The Santa Barbara County Coroner’s Bureau has closed its case on the remains discovered last summer reportedly belonging to missing Montecito Debris Flow victim Jack Cantin, determining through DNA analysis that the bone fragments unearthed by a former UCSB anthropologist and her team of students are probably not human, but more likely bovine.
“We found no evidence to support the tested bone sample is of human origin,” states a letter from an outside forensics company attached to the final coroner’s report, which noted the “DNA preservation in the bone is extremely poor.” “We cannot determine with certainty the species the bone belongs to, but the strongest evidence available in these data suggests cow,” it says.
The recent finding supports an earlier opinion rendered by a separate forensics expert, before the DNA testing was conducted, that the remains did not come from Cantin. Two of the samples provided by the anthropologist, Dr. Danielle Kurin, were “clearly not bones, neither human nor non-human,” the expert said, and were instead “fragments of stems of a woody plant.” Another two, though confirmed to be bone, showed signs of a prolonged exposure to the elements that indicated “the fragments are not of recent origin and almost certainly are not those of Jack Cantin,” he said.
Given the consenting opinions, and after consulting with forensic anthropologists at Harvard and Marshall universities, as well as the Kern County Coroner’s Office and a radiocarbon dating lab in Florida, the Santa Barbara Coroner’s Bureau concluded its current investigation and still considers Cantin a missing person, states the report, which was finalized July 12 and obtained by the Independent through a public records request.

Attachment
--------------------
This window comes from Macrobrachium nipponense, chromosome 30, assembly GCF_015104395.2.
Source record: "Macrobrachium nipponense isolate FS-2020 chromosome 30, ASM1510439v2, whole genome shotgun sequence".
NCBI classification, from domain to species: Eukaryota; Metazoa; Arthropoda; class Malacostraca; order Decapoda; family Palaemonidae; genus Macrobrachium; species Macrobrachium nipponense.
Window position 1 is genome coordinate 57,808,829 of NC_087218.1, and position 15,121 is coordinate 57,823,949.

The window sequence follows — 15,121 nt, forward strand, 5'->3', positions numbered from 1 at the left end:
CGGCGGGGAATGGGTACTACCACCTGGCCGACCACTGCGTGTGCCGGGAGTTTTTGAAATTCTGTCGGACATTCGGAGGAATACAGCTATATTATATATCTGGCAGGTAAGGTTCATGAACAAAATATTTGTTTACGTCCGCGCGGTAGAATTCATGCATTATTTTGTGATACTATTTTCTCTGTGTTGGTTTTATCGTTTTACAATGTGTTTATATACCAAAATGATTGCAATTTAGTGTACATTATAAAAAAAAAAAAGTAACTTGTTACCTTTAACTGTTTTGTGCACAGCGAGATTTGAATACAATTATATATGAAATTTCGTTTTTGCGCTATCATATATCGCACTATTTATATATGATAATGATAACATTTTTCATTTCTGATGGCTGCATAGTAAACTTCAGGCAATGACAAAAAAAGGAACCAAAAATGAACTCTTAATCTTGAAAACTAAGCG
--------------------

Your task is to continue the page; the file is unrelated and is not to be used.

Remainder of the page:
The development marks the latest tragic twist in the aftermath of the death of 17-year-old Jack Cantin, who was swept away in the 2018 mudslide disaster alongside his father, Dave. His sister and mother, Kim, survived. After two years of searching failed to recover Jack’s body, Kim reached out to UCSB’s anthropology department for help. Kurin responded, obtaining grant money and setting up an undergraduate class to dig across a 110-acre plot of land downstream from the Cantin family home.
Kurin’s own single-page report stated “with an overwhelming level of scientific probability” that the eight fragments ultimately recovered were “consistent with those of Jack Cantin.” “We are over 90 percent certain,” she stated. She and Kim contacted local media in June 2021 to announce Jack had finally been found. That touched off a legal tug-of-war with the Coroner’s Bureau, which couldn’t immediately confirm the remains’ authenticity, with Kim suing the department over the pieces still in its possession. She claimed Santa Barbara officials were unfairly denying her the ability to declare her son deceased, finalize his death certificate, and bury him next to his father.
Kim later dropped the lawsuit, but negotiations with the Sheriff’s Office, which oversees the Bureau, remain ongoing. Kim’s attorney declined to comment, as did the Sheriff’s Office.
This is not the first time Kurin, the daughter of prominent cultural anthropologist Richard Kurin of the Smithsonian Institution, has found herself embroiled in controversy. While at UCSB, she and her then-husband were the subjects of a Title IX investigation into allegations of sexual assault and retaliation against students. Kurin’s charges were sustained, and she was placed on a three-year administrative leave from 2016 to 2019.
Upon her return, Kurin applied for and received tenure, reportedly over the objections of her colleagues in the university’s anthropology department. This January, amid the Cantin dispute, she abruptly resigned her position. She did so to pursue “a more fulfilling and meaningful job opportunity,” she said.